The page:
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I've been thinking about how a people who speak a language without rhotics would perceive a rhotic sound. Obviously of course, this would depend on exactly which rhotic we're talking about. I thought about making this question about rhotics specifically, but I think it would probably be more beneficial to talk about how languages deal with foreign phonemes in general.

From my experience, they typically just replace it with a native phoneme that overlaps with the foreign phoneme in how its pronounced. For instance, words with the voiceless velar fricative often have that phoneme replaced with the voiceless velar plosive in English. This can be seen in how the word 'loch' as in 'loch ness' is often pronounced, at least in the US.

I've also seen languages that replace an 'f' sound with a 'p' sound. Humans seem to perceive alien fricatives as sounding as plosives. I have noticed that most Americans can't hear the difference between x and k, or a voiceless palatal fricative versus a voiceless post-alveolar palatal fricative (I personally can't understand how someone could fail to hear the difference between those two, but its surprisingly common).

But some rhotics belong to unusual parts of speech. There's the alveolar flap for instance, and the alveolar trill. How do languages deal with phonemes that are part of a manner of articulation their language simply doesn't have? Personally, I suspect the most common replacements for an alveolar flap would be an alveolar approximant or plosive. They might perceive it as being somewhere between say 'l' and 'd'.

And of course there's the extremely rare English 'r' sound. European languages just replace it with their own rhotic, obviously. But what about non indo-european languages that lack a rhotic? The only non IE language I know is Japanese, which does have a rhotic (a lateral alveolar flap, ironnically). The only 'manner of articulation' I've seen any language deal with are nasals, which people seem to like to replace with voiced stops (which makes pretty obvious sense).

  • So all told, does that mean you're specifically asking about rhotics, or do you want a general theory of foreign-phoneme adaptation? – user6726 Apr 5 '18 at 4:20
  • A slightly humorous anecdote is the origin of the name "Mexico". One theory is that a Spanish priest just put x for a sound he didn't have an alphabetic for (possibly something like "Meshtleeko" in the English account I read). – tripleee Apr 5 '18 at 9:52
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    @tripleee: A more likely explanation is that Spanish speakers associated the letter "x" with the sound /ʃ/ because "x" used to represent this sound in Spanish, and the letter "x" is still used this way in the spelling of other languages of the Iberian Peninsula such as Catalan and Basque. – sumelic Apr 7 '18 at 21:57
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Rhotics aren't a special case here. They will still either be deleted or be replaced with the sound that is perceptually (to speakers of the receiving language) closest to the original sound.

English's /r/ [ɹ̠] is similar to /n/ and /l/ among others. For example, in the Algonquian language Innu, English /r/ tends to be replaced by /n/:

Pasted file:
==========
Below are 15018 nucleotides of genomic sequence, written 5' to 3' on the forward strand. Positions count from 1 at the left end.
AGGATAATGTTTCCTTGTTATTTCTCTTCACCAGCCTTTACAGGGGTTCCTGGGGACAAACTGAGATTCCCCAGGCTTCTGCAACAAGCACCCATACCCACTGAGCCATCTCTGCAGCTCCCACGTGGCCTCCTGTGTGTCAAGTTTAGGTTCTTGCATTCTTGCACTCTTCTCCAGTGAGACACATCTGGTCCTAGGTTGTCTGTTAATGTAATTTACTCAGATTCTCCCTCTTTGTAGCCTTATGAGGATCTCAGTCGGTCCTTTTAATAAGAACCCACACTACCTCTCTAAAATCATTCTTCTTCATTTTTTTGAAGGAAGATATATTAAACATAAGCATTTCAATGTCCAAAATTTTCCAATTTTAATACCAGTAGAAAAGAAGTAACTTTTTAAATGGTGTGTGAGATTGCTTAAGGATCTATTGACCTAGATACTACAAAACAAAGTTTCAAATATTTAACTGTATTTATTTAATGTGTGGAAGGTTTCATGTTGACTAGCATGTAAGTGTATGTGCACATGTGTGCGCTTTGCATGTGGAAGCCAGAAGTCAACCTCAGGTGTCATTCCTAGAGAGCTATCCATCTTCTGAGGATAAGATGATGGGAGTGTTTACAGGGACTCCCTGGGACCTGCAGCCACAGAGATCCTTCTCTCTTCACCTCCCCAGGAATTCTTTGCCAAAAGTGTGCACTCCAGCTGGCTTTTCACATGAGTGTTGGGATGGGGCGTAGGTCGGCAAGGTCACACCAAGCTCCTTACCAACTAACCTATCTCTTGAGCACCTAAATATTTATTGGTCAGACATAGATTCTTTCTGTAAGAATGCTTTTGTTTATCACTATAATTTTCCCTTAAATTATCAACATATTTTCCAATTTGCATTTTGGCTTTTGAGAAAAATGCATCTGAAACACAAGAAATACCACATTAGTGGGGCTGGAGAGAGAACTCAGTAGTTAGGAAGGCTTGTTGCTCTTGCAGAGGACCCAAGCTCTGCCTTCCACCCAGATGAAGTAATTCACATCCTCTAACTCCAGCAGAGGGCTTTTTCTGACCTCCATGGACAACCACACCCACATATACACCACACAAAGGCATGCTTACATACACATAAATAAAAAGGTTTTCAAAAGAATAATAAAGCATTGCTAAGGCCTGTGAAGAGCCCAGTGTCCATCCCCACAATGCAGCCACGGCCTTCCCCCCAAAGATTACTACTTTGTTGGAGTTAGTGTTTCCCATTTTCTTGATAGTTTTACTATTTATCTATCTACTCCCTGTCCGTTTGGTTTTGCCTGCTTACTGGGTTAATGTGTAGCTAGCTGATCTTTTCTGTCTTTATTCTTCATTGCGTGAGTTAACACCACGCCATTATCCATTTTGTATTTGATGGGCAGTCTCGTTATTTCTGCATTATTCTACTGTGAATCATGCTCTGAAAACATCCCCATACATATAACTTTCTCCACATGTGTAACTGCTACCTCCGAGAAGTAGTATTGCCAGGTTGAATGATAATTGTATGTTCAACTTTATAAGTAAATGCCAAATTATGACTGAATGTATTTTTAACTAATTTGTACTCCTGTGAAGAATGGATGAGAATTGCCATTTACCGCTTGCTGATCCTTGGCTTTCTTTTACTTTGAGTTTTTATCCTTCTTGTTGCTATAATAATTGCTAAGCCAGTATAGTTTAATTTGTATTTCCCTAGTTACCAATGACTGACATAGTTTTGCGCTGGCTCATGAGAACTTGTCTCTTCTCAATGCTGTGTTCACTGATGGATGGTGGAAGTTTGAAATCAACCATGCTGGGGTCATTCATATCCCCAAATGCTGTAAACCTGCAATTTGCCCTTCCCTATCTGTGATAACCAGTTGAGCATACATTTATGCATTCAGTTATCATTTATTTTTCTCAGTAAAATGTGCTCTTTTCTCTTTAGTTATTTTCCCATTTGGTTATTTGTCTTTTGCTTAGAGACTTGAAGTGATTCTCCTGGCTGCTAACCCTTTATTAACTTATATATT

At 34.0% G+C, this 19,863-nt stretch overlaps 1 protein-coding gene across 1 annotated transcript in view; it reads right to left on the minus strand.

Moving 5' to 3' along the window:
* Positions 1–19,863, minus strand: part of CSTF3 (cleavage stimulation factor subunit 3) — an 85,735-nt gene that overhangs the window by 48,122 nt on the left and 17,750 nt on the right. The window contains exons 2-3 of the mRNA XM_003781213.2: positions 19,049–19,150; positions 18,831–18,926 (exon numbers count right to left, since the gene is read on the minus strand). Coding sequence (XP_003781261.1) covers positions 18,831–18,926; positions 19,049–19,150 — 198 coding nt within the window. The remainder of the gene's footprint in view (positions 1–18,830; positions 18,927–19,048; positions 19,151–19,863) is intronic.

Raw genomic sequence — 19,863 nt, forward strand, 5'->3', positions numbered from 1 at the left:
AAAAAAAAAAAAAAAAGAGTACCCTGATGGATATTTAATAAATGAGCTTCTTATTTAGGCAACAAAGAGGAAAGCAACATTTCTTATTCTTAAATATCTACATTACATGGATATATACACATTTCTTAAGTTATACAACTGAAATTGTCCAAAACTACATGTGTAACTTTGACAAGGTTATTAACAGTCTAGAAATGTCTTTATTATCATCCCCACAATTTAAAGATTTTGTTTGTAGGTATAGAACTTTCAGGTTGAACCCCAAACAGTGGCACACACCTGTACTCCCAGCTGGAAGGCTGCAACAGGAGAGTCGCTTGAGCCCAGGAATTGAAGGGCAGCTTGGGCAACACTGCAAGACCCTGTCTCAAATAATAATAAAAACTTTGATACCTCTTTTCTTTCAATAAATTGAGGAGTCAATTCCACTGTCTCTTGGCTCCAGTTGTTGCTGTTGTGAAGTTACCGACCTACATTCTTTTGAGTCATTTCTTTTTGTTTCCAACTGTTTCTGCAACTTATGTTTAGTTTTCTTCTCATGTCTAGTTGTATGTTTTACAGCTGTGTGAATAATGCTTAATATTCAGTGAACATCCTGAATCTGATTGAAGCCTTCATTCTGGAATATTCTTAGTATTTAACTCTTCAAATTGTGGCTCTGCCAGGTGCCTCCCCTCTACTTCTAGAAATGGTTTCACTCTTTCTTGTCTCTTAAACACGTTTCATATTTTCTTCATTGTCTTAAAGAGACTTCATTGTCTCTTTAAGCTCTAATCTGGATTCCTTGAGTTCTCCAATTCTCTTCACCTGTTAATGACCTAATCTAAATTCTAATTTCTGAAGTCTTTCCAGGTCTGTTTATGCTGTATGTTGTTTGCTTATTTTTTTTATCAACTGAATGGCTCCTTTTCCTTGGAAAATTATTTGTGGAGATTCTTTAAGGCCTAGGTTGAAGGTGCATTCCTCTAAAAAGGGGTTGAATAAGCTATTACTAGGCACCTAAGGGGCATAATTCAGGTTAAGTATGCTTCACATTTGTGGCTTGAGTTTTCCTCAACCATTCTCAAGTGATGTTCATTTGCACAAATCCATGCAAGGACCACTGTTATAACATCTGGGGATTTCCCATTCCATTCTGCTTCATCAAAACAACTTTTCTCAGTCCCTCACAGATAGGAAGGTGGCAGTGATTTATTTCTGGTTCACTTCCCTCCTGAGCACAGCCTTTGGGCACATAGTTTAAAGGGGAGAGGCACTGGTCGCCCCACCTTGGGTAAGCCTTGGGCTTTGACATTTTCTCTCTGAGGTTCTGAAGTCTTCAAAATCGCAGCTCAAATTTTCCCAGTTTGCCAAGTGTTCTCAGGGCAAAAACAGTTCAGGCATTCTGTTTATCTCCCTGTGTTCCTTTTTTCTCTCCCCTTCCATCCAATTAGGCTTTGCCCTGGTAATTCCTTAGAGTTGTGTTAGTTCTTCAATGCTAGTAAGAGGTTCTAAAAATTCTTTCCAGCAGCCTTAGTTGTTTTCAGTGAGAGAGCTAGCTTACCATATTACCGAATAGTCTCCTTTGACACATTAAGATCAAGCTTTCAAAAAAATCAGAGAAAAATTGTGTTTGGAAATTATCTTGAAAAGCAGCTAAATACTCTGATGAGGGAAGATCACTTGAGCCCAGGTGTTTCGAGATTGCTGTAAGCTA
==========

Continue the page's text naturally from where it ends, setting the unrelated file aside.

Mary → Mânî
Andre → Ântane
Pierre → Pien
Marguerite → Mânikanet
(source)

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They adapt the sounds that are not in their native phonological systems by applying unsuppressed processes of that system, according to the theory of Natural Phonology. Here is a bibliography of some online papers: natural phonology

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The lexicalization of loans is a longer process, you have many words which are undiscernible from native words by a layperson because they have been so completely internalized.

In English, you have words like ditty and because which can be traced back to stems of Latin origin, but which have been so completely adapted to the form of modern English that you need specialist knowledge to establish this.

In Swedish, a lot of the old Norse vocabulary has been displaced with German loans which sometimes make little sense in Swedish. Everyday words like anhörig and begära are somewhat opaque (though some morphemes trace back to shared Germanic roots which were also present in older Norse) but make perfect sense in German. Some others which are outright peculiar in Swedish include fogsvans (literally "joint tail", where the German word means "fox tail" -- still a weird term for a saw). Later, French loans have entered the language in the 18th century, originally in forms like lavoir and manquements, but now have modernized spelling and native-like pronounciation lavoar, mankemang.

Finnish is pecular because even more than Swedish, it has replaced much of the original Fenno-Ugric vocabulary with loans of Indo-European origin. A large number of words like pallo (ball) and ranta (beach, cf Swedish strand and German Strand) are clearly of Germanic or even earlier Indo-European origin, and there is a set of trisyllabic words like mehiläinen (bee) and kuningas (king) which are of somewhat later origin, and sometimes attest to forms which are no longer straightforwardly recognizable in the neighboring IE languages.

In all of these languages, you can find recent loans which are used in a form which is much closer to the origin. With reading and writing skills approaching 100% of the population, the process for internalizing these is likely to look quite different -- it is not unlikely that résumé and coup d'état will remain in English in their French form for a very long time. Similarly, obviously English loans like jazz and policy may well have come to stay for the foreseeable future without any further adaptation to the host language.

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